On our first day of rest, we traveled to Old Havana, taking in the sights and sounds of the culture. There was music in the streets and the air of the revolution can still be felt. Painters sold artwork on the sidewalks. Men selling fresh peanuts scattered the city landscape. We observed Havana Cathedral, or Catedral de San Cristóbal, a very ornate example of Colonial Baroque architecture with breathtaking religious iconography inside. We visited all four of the historical squares, each bearing significance to Cuban history, such as the Square of Arms, an ancient parade grounds for Spanish soldiers, and Palacio de los Capitanes Generales, former seat of the colonial government, which now houses the Museum of the City of Havana.
One of earliest trips was to the colonial city of Matanzas. It is named the “city of bridges” because of the different elaborate bridges that are built around it. It is known for poetry and Afro-Cuban folklore. We visited the slave museum housed in a fort that guarded the city, where there were many manifestations of Afro-Cuban religions and reminders of the unjust captivity of slavery. Although mostly quiet, as it was a Sunday, you could see that at a time this city was prominent and thriving.
When we finished our tour of Matanzas, we went back to Havana. One night, we were fortunate to catch the Cannon Ceremony held each night at the La Cabaña fortress. “The Fortaleza San Carlos de la Cabaña was built around 1774 by the Spaniards to control access to the Havana Port. In the fortress is a museum about Che Guevara. In 1959 Guevara took possession of the fortress on his triumphant conquest of Havana during the fall of the dictator Batista. Soldiers dressed in 18th-century uniforms fire a cannon over Havana Bay at precisely 9 p.m.” (quoted from the Havana Guide website). The anticipation could be felt throughout the crowd waiting in the dark. When the cannon was ultimately fired,everyone was awed. The event dignified the landscape in a manner I had not anticipated, giving me a sense of Havana’s history and culture.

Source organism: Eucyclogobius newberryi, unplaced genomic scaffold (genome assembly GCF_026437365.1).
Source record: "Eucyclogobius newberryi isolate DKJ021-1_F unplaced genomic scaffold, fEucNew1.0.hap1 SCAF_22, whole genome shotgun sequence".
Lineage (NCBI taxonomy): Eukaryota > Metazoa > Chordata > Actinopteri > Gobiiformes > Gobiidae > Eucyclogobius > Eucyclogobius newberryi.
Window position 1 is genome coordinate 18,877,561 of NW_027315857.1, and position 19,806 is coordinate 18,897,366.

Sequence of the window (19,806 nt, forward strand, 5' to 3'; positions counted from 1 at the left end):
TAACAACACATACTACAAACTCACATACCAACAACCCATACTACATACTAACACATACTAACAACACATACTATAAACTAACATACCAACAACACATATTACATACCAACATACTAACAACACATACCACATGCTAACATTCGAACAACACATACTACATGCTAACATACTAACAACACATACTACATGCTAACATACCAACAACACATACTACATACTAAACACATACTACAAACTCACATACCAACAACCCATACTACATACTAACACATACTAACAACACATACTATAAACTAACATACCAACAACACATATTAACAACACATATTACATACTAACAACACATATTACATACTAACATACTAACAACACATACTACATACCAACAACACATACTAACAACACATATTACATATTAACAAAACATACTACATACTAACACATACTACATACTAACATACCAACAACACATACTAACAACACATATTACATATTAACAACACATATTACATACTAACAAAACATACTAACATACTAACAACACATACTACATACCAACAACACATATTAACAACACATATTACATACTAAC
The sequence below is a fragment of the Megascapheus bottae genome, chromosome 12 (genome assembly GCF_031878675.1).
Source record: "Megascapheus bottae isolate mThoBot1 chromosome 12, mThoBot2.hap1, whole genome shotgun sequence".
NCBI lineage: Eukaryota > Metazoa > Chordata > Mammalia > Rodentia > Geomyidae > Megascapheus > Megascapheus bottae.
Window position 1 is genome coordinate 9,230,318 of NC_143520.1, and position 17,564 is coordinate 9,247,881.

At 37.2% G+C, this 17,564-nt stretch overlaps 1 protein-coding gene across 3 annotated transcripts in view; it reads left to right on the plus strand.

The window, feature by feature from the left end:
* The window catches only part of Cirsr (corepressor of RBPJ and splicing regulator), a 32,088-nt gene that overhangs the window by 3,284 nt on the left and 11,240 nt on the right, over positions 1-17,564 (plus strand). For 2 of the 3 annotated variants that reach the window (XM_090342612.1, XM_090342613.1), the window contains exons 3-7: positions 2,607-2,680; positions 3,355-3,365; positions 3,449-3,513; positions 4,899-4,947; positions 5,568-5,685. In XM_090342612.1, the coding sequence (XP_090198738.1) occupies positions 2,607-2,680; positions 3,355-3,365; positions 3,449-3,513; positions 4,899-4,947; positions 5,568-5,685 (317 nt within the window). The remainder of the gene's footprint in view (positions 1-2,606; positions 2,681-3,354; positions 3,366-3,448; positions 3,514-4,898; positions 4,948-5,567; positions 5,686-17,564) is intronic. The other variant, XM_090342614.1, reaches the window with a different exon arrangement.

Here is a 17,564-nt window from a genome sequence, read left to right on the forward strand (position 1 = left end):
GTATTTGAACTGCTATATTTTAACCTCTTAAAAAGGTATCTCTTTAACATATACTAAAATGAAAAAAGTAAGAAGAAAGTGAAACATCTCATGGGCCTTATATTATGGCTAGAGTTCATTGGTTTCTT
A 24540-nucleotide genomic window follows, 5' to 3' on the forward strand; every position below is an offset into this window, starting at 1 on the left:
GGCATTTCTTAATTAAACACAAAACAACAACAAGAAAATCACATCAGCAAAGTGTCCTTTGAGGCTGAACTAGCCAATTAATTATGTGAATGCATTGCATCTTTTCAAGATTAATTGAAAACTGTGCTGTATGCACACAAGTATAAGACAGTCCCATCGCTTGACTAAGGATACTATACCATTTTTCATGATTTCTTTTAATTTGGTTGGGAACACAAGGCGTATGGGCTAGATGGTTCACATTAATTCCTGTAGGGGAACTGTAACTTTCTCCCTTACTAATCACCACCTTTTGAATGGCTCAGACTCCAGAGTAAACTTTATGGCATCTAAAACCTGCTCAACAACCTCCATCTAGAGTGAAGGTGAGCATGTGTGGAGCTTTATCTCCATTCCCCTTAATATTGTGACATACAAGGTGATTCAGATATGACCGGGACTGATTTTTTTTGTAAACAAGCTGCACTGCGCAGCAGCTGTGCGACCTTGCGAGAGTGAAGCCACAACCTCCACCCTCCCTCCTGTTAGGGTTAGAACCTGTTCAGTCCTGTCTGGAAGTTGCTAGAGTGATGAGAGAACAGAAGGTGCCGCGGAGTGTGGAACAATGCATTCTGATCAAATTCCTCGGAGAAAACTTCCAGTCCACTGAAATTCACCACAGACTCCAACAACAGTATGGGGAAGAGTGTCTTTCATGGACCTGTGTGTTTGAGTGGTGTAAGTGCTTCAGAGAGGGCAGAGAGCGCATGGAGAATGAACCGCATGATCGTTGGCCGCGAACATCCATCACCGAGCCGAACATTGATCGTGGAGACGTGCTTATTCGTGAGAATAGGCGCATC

Although a Third World country lacking in many of the resources of other nations, Cuba features unique spirit born of its people’s ingenuity, warmth, and pride. This was particularly evident with the information professionals, archivists, and librarians we met. We visited the University of Havana and were greeted with enthusiasm. We toured the campus, which was elaborately laid out to reflect reverence for higher education. Then we visited the library, followed by presentations from the librarians from the university. We then exchanged ideas and revealed the functionality of Academic Works, CUNY’s own institutional repository,